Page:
Another Thursday Blog

Thu, 2017/07/27 - 2:49pm | Your editor
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Today, I hope, my readers will get two blogs, because the one from Wednesday did not go out normally and had to be re-sent, which I did early this morning. I left the office yesterday before I was sure the e-mail had gone out because of a social engagement. The Wednesday blog is badly formatted but I suspect most of you would rather see it with variable fonts than not see it at all.


After my dawn send, I attended to personal business, namely the vexed matter of using a bank transfer to pay the builder we owe money to in Portugal. The rules of SWIFT appear to have been changed in the middle of the month without there being a process for informing bank clients using the electronic transfer system why they did not work. After spending hours trying to pay our builder I went to the bank and was able to override the client-managed process by letting a bank officer do the deed. In between checking the data points he spent most of his time trying to get my husband's account moved over to the bank he works for, which by the way is unlikely precisely because he was pitching so hard.

Then no less than 2 of the 3 elevators in this building were out of service and my old desktop computer which I use as a back up also went agly. Never rely on systems which used to work. They will suddenly fail.


From my new brokerage's global expert Jeffrey Kleintop, here is a new reason for investing outside the US: thee degree to which the world's stock markets move in sync with each other has fallen to the lowest level in 20 years. He compared correlation between markets of the G20 countries plus Spain and found that they are no longer aligned with each other. Lower correlation increases the benefit of diversification to cut risks. He adds that this is “especially good news right now because stocks may be due for a pullback.” My new brokerage is Charles Schwab.


More for paid subscribers follows from around the globe with another terrible day of multiple company report (including an “ad hoc” one from a German company which didn't even need to provide it) and several scandals.


Fiat Luxe. As we are out of Fiat-Chrysler and its Ferrari sub it worth noting that its former labor relations head in Motown tapped into company funds provided for union worker training along with his late counterpart from the United Auto Workers Union to the tune of at least $1.8 mn. Among the items the exec funded with the stolen cash was a Ferrari 458 Spider, not a Fiat 500.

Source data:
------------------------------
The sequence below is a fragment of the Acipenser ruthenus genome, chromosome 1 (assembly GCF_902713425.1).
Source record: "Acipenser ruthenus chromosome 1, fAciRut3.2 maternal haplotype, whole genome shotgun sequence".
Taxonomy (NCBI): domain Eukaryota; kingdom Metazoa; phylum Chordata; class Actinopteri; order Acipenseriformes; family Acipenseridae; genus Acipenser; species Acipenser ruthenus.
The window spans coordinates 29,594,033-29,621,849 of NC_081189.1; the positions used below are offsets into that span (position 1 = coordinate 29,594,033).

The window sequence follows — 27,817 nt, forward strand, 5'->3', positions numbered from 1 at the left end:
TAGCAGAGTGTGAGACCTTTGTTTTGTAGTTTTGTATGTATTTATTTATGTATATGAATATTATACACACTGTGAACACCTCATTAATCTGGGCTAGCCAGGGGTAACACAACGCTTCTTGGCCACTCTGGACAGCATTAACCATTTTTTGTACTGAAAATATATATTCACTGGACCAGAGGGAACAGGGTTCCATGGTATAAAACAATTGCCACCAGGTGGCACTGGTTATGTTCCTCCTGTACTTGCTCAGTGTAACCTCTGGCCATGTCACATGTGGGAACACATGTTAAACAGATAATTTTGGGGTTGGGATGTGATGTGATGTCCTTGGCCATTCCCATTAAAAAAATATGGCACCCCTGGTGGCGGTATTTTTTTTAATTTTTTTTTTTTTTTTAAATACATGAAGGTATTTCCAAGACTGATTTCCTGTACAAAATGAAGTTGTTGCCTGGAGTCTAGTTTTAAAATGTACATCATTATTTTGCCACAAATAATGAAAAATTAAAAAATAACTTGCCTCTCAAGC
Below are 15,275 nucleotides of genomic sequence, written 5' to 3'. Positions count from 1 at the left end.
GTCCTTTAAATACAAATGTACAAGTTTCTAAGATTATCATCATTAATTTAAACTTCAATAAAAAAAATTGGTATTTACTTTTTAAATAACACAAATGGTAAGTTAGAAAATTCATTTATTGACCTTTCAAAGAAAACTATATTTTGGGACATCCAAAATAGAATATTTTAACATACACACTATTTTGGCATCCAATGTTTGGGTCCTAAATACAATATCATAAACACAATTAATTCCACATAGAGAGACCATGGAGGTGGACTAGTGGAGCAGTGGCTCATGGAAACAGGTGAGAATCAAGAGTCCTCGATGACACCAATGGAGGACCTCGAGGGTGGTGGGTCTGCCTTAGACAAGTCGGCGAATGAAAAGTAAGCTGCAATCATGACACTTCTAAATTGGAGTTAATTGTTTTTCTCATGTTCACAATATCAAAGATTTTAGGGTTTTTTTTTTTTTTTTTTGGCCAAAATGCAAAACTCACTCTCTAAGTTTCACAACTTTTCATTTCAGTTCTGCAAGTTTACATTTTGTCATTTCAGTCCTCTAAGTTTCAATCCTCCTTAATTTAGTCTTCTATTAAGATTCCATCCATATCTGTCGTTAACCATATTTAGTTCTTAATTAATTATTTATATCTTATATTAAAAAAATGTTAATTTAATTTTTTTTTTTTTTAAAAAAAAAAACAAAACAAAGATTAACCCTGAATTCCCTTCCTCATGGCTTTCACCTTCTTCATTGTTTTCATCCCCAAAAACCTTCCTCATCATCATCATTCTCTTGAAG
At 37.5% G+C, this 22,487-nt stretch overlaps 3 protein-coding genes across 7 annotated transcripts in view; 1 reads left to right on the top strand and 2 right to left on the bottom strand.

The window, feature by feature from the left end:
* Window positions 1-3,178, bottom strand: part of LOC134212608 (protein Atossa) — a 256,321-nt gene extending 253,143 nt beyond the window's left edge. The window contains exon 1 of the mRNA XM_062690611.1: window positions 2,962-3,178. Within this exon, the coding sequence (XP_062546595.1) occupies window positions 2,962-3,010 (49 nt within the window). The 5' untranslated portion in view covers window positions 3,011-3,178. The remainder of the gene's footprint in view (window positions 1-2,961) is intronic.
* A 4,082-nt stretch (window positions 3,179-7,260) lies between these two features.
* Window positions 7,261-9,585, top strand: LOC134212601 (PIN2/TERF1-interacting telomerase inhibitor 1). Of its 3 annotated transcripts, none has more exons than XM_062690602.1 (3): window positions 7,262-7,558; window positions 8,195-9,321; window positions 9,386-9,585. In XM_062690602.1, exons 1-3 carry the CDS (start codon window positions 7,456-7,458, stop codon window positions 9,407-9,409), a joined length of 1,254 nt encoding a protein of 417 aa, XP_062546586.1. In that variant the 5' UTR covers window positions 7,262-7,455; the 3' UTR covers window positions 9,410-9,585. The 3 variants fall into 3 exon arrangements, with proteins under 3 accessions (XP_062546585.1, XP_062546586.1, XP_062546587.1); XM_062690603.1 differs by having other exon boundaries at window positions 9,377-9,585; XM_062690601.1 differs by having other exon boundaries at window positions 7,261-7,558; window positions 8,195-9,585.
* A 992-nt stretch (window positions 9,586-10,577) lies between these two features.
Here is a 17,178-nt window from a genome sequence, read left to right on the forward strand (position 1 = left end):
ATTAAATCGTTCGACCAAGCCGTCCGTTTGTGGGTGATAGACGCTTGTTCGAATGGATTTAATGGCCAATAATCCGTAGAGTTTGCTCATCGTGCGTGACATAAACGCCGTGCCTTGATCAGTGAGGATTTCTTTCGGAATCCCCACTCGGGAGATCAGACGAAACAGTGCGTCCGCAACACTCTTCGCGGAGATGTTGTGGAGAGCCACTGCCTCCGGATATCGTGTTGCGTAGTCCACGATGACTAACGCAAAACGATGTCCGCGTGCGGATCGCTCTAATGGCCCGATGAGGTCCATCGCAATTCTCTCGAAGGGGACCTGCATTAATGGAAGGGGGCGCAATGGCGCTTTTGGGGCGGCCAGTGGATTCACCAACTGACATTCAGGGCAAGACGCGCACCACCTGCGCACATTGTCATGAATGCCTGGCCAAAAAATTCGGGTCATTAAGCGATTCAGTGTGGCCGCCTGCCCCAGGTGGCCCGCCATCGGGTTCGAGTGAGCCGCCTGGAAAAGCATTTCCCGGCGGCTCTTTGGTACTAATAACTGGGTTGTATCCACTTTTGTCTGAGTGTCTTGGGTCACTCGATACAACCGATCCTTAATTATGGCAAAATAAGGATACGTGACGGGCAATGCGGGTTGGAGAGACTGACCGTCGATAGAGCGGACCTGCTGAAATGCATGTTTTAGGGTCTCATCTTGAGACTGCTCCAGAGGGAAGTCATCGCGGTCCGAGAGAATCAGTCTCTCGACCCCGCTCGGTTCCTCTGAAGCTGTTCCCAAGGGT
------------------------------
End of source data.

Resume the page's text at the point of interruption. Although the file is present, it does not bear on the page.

However Fiat is not one of the carmakers charged with running a cartel in Germany. Note also that the chemical producers there are now under investigation by the European Union for collusion in setting the prices for feedstock. Its market dominance was very reason that IG Farben was split three ways after World War II to create BASF, Bayer, and Hoechst.

Now for the rest of the news. There is a lot of it from the Americas, Europe, and the rest of the world.


*The scandal which will not go away is how drug company detail men persuaded doctors to liberally prescribe potentially addictive pain-killers on behalf of, among others, Teva Pharma of Israel. Sen. Claire McCaskill (D.-Mo.) who is minority leader of the Homeland Security Committee is investigating the way the drug companies pushed their opioids to boost use without warning often uninformed general practitioners of the risks.

*The value of Astra Zeneca fell by $13 bn on the stock market after its lung cancer drug combo of Imfinzi and Tremelimumab failed ther Mystic trials. It also had a bad quarter. So we now know why Pascal Soriot was hoping to hop to Teva. AZN is one of the holdings of Investor A/B, IVSBF, our Swedish holding co.

*Although its shares fell 2.5% today, I disagree with Mehdi Zare who today in called Teva “walking dead.”

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